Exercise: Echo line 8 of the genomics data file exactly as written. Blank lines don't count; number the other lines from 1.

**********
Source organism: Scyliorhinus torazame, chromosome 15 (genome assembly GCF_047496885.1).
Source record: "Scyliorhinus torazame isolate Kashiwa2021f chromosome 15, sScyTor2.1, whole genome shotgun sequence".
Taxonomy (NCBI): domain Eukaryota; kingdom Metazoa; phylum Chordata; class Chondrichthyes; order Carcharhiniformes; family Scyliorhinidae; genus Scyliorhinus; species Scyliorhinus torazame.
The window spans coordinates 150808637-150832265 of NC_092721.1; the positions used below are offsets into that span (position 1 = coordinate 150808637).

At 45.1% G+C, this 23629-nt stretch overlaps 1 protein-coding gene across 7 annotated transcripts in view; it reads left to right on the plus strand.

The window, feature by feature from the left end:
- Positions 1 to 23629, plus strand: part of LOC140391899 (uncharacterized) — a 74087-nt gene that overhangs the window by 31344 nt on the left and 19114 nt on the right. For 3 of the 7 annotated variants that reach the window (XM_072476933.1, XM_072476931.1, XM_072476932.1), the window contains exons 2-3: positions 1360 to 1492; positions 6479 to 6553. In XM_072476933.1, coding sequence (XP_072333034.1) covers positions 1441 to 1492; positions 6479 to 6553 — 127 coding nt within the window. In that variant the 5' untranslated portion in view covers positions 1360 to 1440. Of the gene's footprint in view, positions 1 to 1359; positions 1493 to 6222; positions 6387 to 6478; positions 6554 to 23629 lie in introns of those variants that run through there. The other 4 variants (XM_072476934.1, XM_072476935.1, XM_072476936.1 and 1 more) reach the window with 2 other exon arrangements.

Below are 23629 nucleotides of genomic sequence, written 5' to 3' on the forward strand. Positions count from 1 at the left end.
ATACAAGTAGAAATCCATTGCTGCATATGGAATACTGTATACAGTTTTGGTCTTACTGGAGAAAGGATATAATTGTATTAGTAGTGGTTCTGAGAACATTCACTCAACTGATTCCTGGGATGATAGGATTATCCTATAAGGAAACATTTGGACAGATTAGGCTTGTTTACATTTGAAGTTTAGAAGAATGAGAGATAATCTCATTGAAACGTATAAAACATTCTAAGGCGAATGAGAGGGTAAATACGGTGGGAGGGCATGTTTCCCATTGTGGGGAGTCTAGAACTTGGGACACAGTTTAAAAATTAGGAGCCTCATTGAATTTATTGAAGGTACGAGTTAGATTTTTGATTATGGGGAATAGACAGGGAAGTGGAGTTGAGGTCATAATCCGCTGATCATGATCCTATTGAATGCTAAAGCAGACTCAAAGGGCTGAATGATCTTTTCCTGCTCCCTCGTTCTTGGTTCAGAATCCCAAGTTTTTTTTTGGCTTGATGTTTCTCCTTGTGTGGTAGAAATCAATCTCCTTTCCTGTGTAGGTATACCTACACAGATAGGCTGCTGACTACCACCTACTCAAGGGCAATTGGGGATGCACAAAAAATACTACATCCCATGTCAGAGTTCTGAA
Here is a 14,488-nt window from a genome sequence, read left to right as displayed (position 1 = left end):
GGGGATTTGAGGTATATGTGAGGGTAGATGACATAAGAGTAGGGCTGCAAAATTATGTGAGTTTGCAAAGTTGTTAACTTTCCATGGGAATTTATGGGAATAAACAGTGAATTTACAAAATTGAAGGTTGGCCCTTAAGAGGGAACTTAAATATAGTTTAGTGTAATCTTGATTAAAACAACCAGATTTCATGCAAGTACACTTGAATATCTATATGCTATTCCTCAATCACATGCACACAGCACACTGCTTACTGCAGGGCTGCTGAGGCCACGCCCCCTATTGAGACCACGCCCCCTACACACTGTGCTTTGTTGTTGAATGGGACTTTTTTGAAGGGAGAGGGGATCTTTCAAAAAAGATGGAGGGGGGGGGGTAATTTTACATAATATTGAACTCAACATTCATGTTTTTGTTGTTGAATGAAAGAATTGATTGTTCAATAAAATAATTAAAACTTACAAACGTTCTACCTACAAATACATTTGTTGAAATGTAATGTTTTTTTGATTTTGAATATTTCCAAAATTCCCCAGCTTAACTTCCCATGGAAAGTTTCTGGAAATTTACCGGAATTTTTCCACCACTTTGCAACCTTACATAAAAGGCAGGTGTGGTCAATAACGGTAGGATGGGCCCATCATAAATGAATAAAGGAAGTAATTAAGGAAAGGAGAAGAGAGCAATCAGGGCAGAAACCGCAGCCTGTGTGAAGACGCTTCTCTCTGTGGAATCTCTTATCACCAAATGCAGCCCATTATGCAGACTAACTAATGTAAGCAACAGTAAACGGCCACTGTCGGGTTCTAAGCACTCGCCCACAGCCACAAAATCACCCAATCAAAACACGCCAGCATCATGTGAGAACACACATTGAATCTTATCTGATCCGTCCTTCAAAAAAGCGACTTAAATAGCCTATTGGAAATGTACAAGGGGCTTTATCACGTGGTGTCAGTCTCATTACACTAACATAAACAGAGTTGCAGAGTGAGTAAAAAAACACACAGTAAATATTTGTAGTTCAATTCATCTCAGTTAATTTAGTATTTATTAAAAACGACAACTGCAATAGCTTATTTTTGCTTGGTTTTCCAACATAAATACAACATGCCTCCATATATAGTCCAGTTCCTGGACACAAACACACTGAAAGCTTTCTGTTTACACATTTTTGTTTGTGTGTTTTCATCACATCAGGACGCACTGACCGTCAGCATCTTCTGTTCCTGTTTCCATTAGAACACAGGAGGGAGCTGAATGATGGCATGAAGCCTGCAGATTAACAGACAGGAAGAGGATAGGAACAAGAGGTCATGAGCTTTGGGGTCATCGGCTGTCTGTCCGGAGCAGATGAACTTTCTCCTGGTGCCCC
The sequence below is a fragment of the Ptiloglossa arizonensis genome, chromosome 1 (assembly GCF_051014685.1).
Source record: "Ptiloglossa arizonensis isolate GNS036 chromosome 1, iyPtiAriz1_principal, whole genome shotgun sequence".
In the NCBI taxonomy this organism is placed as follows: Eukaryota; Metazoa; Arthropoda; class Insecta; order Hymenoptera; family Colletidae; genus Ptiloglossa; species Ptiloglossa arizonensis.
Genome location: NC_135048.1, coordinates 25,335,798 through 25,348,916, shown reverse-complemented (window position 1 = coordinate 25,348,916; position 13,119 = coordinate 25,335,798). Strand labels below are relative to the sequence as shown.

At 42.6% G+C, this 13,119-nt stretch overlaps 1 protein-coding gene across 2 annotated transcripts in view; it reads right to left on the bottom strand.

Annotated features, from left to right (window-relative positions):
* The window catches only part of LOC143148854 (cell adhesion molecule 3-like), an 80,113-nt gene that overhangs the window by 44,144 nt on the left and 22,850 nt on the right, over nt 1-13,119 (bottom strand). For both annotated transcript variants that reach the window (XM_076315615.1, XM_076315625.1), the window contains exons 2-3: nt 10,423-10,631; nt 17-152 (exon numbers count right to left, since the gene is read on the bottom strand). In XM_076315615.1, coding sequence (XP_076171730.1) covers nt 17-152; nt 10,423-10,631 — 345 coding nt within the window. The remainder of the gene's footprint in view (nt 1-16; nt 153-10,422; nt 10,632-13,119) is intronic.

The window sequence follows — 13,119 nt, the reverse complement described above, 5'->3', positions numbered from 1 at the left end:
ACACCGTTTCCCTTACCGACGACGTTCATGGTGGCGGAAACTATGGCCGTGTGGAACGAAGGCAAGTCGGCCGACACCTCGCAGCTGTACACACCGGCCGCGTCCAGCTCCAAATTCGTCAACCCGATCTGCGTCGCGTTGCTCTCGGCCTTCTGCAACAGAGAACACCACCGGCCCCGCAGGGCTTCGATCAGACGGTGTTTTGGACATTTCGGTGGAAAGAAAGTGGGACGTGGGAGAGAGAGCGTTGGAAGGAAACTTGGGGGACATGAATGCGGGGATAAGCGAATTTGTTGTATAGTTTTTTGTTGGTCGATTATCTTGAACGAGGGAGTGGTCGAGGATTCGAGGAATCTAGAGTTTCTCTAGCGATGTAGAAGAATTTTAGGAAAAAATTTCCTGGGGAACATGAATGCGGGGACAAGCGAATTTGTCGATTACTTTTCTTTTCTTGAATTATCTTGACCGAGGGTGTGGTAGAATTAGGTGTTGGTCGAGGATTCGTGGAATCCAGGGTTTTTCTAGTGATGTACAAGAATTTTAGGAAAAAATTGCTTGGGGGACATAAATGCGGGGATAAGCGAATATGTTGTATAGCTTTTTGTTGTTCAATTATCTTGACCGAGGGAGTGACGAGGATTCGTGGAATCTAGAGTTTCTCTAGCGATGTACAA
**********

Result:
Below are 23629 nucleotides of genomic sequence, written 5' to 3' on the forward strand. Positions count from 1 at the left end.